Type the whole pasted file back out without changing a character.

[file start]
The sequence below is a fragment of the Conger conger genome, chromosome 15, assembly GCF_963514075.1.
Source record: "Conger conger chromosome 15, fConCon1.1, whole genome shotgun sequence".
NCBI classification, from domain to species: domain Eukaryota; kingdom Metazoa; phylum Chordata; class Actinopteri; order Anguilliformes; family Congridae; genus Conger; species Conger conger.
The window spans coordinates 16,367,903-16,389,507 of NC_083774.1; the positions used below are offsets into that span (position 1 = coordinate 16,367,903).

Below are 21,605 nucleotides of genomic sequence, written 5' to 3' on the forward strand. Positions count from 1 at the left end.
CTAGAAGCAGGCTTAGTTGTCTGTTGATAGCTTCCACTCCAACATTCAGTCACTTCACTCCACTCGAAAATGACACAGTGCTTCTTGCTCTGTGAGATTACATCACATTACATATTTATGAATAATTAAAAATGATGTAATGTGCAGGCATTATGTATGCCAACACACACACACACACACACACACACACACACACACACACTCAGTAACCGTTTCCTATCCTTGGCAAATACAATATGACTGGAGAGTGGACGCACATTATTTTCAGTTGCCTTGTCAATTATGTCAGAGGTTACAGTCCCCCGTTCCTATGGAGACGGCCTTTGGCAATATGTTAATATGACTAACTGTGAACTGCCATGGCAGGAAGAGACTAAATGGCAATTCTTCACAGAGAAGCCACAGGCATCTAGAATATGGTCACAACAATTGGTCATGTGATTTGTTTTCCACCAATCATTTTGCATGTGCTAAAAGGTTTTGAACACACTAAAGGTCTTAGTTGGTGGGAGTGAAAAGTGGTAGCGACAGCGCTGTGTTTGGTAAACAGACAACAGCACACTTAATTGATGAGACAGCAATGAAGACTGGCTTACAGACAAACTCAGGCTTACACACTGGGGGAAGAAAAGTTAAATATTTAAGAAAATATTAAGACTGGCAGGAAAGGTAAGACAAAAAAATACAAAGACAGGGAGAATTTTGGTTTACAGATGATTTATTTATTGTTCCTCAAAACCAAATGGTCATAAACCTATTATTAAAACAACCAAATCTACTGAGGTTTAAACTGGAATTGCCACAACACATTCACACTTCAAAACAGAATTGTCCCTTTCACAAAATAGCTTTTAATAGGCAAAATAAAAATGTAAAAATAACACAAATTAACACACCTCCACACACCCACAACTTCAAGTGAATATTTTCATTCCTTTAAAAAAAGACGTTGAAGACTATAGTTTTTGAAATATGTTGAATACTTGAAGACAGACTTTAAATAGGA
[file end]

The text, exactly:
The sequence below is a fragment of the Conger conger genome, chromosome 15, assembly GCF_963514075.1.
Source record: "Conger conger chromosome 15, fConCon1.1, whole genome shotgun sequence".
NCBI classification, from domain to species: domain Eukaryota; kingdom Metazoa; phylum Chordata; class Actinopteri; order Anguilliformes; family Congridae; genus Conger; species Conger conger.
The window spans coordinates 16,367,903-16,389,507 of NC_083774.1; the positions used below are offsets into that span (position 1 = coordinate 16,367,903).

Below are 21,605 nucleotides of genomic sequence, written 5' to 3' on the forward strand. Positions count from 1 at the left end.
CTAGAAGCAGGCTTAGTTGTCTGTTGATAGCTTCCACTCCAACATTCAGTCACTTCACTCCACTCGAAAATGACACAGTGCTTCTTGCTCTGTGAGATTACATCACATTACATATTTATGAATAATTAAAAATGATGTAATGTGCAGGCATTATGTATGCCAACACACACACACACACACACACACACACACACACACACACTCAGTAACCGTTTCCTATCCTTGGCAAATACAATATGACTGGAGAGTGGACGCACATTATTTTCAGTTGCCTTGTCAATTATGTCAGAGGTTACAGTCCCCCGTTCCTATGGAGACGGCCTTTGGCAATATGTTAATATGACTAACTGTGAACTGCCATGGCAGGAAGAGACTAAATGGCAATTCTTCACAGAGAAGCCACAGGCATCTAGAATATGGTCACAACAATTGGTCATGTGATTTGTTTTCCACCAATCATTTTGCATGTGCTAAAAGGTTTTGAACACACTAAAGGTCTTAGTTGGTGGGAGTGAAAAGTGGTAGCGACAGCGCTGTGTTTGGTAAACAGACAACAGCACACTTAATTGATGAGACAGCAATGAAGACTGGCTTACAGACAAACTCAGGCTTACACACTGGGGGAAGAAAAGTTAAATATTTAAGAAAATATTAAGACTGGCAGGAAAGGTAAGACAAAAAAATACAAAGACAGGGAGAATTTTGGTTTACAGATGATTTATTTATTGTTCCTCAAAACCAAATGGTCATAAACCTATTATTAAAACAACCAAATCTACTGAGGTTTAAACTGGAATTGCCACAACACATTCACACTTCAAAACAGAATTGTCCCTTTCACAAAATAGCTTTTAATAGGCAAAATAAAAATGTAAAAATAACACAAATTAACACACCTCCACACACCCACAACTTCAAGTGAATATTTTCATTCCTTTAAAAAAAGACGTTGAAGACTATAGTTTTTGAAATATGTTGAATACTTGAAGACAGACTTTAAATAGGA